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Old 04-19-2016, 02:51 AM   #39
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Re: Review: Peter 'Carroters' Clarke - The Grinder's Manual

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Hi thanks for the questions. I fear that to provide details of my videos publicly here would be a breach of twoplustwo's advertising policy so unless Mason or another mod advises me that it's okay I'll refrain.
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Go ahead.

Best wishes,
Mason
As the owner and operator of Grinderschool.com Small Stakes Poker Training, I will speak to this. Pete / Carroters has been regularly producing quality poker strategy videos for our site since 2010. The quoted number on Carrot Corner is a bit out of date, actually. As of today, he has published 264 videos* with us and is by far the instructor who has contributed the most to our site. Quite honestly, Grinderschool would not be the site it is today without Pete.

Good luck with the book, Pete!

- Jeffrey "JGB146" Blake
Founder, Owner, and Administrator of Grinderschool.com Small Stakes Poker Training

* The 264 videos is broken down as 227 full-length videos of more than 40 minutes and 37 shorts of under 20 minutes.
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Old 04-19-2016, 04:57 AM   #40
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Re: Review: Peter 'Carroters' Clarke - The Grinder's Manual

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One other important point, and this has nothing to do with any other specific poker book, is that any book in any subject should not just be judged based on the truth value of it's content, but also on how clear that content is made to the reader – how effectively it's laid out and represented. What the author intends by a statement and what that statement is perceived to mean by the average reader are two entirely different things. Of course no one wants to read a factually incorrect book, but they also want to read a book where concepts are illustrated well and ingrained in an effective way. I'm very big on teaching methodology. I wrote TGM with the style of teaching and factual accuracy as equally important concerns.
Nobody picked up on this and I think it needs to be "quoted for truth".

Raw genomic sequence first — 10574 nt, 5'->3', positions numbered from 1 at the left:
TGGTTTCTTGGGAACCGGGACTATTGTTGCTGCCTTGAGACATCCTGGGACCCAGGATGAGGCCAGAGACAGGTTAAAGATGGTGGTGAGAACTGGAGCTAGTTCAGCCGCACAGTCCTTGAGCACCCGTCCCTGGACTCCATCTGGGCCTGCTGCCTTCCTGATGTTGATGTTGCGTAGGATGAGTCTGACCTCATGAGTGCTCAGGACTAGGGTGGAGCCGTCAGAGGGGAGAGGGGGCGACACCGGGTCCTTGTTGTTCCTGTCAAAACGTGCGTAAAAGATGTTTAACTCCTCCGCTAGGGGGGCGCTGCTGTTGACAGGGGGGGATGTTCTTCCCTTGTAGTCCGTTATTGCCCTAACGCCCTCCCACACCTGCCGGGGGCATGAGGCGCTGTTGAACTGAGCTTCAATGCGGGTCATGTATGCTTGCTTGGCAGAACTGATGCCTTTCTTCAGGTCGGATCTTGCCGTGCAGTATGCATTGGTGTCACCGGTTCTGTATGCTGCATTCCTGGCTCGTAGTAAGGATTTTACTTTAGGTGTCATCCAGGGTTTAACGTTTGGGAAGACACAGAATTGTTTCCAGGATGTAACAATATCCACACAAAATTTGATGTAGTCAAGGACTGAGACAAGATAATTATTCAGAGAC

From podcasts I expect Carroters to be very strong in this area and it's why I'm looking forward to the book - despite my being on the other side of the theoretical discussion earlier in the thread.
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Old 04-20-2016, 01:54 PM   #41
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Re: Review: Peter 'Carroters' Clarke - The Grinder's Manual

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As it was ignored [my 'real' book version question] - I guess there won't be one [?]
Sorry I must have missed it the first time round. There are no plans for a physical book to be published in bulk at this time, but it depends on how well and quickly I can promote and sell the PDF and kindle versions. I probably will do as suggested above and arrange an option where physical copies can be ordered if the reader prefers. There is a chance it will be published as a physical book in the future, but as of yet I haven't spoken to any publishers.

The kindle version should be available in a few weeks time. I'll come by with an update as soon as it's on the Amazon kindle store. Sorry for the delay on this. It's now in the hands of someone much more technically gifted than myself who is building an HTML file with new images that translate prefectly to kindle. As soon as he completes the task I'll have it on sale.

Last edited by Carroters; 04-20-2016 at 02:02 PM.
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Old 04-20-2016, 01:57 PM   #42
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Re: Review: Peter 'Carroters' Clarke - The Grinder's Manual

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Nobody picked up on this and I think it needs to be "quoted for truth".

From podcasts I expect Carroters to be very strong in this area and it's why I'm looking forward to the book - despite my being on the other side of the theoretical discussion earlier in the thread.